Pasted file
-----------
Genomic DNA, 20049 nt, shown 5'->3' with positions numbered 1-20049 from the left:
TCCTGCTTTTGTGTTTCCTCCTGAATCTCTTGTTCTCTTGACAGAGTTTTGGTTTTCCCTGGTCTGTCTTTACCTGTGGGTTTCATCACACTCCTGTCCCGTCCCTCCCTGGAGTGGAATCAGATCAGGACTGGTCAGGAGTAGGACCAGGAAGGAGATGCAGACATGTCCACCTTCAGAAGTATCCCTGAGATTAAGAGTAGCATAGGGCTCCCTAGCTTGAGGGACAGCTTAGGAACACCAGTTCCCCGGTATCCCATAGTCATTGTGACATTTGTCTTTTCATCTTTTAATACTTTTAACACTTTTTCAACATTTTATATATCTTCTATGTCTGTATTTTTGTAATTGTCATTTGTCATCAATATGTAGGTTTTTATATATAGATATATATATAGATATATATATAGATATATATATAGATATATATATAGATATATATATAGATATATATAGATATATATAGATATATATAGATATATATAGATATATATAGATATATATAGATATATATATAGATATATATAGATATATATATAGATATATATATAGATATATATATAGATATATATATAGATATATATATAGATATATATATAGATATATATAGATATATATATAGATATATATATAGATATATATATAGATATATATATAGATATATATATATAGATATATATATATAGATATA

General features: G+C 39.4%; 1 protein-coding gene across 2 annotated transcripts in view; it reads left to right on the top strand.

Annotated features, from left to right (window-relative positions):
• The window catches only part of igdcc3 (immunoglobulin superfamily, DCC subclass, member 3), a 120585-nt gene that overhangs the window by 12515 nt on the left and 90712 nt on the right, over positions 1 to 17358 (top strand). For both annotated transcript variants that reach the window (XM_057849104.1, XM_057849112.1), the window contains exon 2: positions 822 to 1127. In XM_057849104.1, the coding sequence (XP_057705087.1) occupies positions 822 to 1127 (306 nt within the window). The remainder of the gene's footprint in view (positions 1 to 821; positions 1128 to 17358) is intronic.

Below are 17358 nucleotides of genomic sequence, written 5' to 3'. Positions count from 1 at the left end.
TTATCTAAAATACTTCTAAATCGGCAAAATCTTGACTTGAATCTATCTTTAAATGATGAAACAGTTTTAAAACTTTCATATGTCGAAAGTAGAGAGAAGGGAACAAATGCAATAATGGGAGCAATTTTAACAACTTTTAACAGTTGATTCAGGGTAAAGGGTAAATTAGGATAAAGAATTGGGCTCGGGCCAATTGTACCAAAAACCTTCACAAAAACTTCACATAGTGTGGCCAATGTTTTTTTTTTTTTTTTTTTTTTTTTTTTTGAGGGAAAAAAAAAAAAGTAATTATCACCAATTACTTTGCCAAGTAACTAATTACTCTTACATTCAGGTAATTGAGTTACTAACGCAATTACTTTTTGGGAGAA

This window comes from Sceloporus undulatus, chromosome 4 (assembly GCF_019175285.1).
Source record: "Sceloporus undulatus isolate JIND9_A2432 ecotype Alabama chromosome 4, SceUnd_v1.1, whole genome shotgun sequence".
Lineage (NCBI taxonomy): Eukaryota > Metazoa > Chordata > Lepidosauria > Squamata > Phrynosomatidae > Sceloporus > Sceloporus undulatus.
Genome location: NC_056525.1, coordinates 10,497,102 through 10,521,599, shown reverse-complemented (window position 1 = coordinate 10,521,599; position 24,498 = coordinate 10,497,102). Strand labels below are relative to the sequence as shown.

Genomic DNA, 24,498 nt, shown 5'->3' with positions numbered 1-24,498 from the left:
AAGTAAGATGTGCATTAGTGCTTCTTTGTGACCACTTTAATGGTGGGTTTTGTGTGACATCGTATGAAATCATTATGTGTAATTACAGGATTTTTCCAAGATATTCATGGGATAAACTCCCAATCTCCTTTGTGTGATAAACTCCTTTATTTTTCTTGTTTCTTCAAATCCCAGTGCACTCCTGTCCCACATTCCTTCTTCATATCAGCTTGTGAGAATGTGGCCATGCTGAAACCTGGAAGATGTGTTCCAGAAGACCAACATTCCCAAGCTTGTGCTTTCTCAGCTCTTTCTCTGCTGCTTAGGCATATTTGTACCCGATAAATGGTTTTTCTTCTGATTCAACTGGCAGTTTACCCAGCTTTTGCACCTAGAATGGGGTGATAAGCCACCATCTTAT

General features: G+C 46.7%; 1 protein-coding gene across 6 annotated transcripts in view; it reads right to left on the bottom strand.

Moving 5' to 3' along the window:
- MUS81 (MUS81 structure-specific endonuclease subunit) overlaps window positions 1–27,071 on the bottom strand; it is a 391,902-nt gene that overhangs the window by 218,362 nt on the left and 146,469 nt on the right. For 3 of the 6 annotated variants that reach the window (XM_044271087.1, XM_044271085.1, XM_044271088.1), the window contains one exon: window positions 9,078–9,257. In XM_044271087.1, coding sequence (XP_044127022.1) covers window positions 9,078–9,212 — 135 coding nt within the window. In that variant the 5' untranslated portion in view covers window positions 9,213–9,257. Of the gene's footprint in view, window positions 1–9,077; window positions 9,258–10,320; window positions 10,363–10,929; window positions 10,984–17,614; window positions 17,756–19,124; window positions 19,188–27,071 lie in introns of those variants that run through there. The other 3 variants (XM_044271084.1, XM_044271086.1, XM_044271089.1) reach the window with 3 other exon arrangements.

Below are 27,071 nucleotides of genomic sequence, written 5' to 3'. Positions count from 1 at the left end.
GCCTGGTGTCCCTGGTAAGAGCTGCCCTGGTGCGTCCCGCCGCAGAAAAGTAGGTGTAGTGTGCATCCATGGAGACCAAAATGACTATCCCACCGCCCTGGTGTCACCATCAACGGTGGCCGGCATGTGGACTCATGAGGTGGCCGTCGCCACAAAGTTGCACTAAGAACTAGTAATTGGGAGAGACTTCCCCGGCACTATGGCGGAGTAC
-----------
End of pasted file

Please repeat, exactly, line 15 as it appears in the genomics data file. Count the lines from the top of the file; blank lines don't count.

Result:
Moving 5' to 3' along the window: